For making any quilt larger, you have to know how many extra blocks you need. Normally that could be as simple as adding an extra row and column - kind because the column has to take into account that extra row. But this quilt has the blocks set on point so it is a bit more complicated. You have to figure not only the full blocks but the half blocks along the sized plus the quarter sized blocks that go in the corners
Once the number of extra blocks is known, then the number pieces (squares, rectangles, full, half and quarter triangles, etc.) that make up the block can be calculated. From those numbers the amount of fabric in square inches or millimeters is created. And finally, the yardage can be determined.
Now, with my engineering background, doing this math, using Microsoft Excel for the calculations (not taking any chances especially since I am dyslexic) is easy for me; you might think --
WTF, I don't even know where to start to do all that math!!!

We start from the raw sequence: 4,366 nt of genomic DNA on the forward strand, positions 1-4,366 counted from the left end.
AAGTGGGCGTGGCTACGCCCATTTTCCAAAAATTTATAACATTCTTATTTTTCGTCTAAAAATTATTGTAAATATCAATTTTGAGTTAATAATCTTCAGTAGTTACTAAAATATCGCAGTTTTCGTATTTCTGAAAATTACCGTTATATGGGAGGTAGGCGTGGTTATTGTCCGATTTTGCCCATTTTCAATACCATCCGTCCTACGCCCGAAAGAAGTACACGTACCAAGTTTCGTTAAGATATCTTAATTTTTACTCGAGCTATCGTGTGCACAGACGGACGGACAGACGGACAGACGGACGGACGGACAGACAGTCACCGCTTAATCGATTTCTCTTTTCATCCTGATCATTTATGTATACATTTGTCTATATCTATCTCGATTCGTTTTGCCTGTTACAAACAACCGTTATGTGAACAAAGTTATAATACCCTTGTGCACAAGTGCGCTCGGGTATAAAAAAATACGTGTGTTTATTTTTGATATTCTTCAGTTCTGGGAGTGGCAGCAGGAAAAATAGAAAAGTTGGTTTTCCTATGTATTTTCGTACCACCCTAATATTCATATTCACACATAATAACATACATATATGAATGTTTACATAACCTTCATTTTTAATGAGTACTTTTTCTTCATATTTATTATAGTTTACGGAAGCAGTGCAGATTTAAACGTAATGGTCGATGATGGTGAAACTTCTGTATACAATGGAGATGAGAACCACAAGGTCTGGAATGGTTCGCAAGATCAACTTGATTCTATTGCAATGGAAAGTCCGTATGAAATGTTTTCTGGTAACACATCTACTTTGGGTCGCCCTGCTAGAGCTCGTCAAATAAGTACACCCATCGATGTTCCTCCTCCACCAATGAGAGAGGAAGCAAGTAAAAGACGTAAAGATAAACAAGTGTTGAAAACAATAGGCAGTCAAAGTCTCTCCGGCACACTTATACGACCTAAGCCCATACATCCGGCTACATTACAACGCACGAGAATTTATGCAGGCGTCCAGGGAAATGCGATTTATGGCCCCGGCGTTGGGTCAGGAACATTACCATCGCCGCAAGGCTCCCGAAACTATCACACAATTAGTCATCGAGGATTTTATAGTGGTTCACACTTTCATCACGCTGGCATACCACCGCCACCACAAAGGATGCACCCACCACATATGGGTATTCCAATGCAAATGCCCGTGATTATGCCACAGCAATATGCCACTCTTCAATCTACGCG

Have no fear, there are books for this!!
Go to your favorite on line book seller and enter "quilt math" and over 2 dozen books will be listed. This is my favorite which I bought in the 1980's and is still published today - Taking The Math Out of Making Patchwork Quilts.
Its a great book that covers, straight and on-point sets, mattress sizes and quilt sizes for them; adding sashing, borders and more. Then it becomes easier to know the number of blocks and the yardage.
I would like to also mention that there are some websites that have quilting calculators.
Before using the books or a calculator, take a quilt pattern and run the numbers for a know size and verify the numbers align - remember the pattern may round up the yardage required.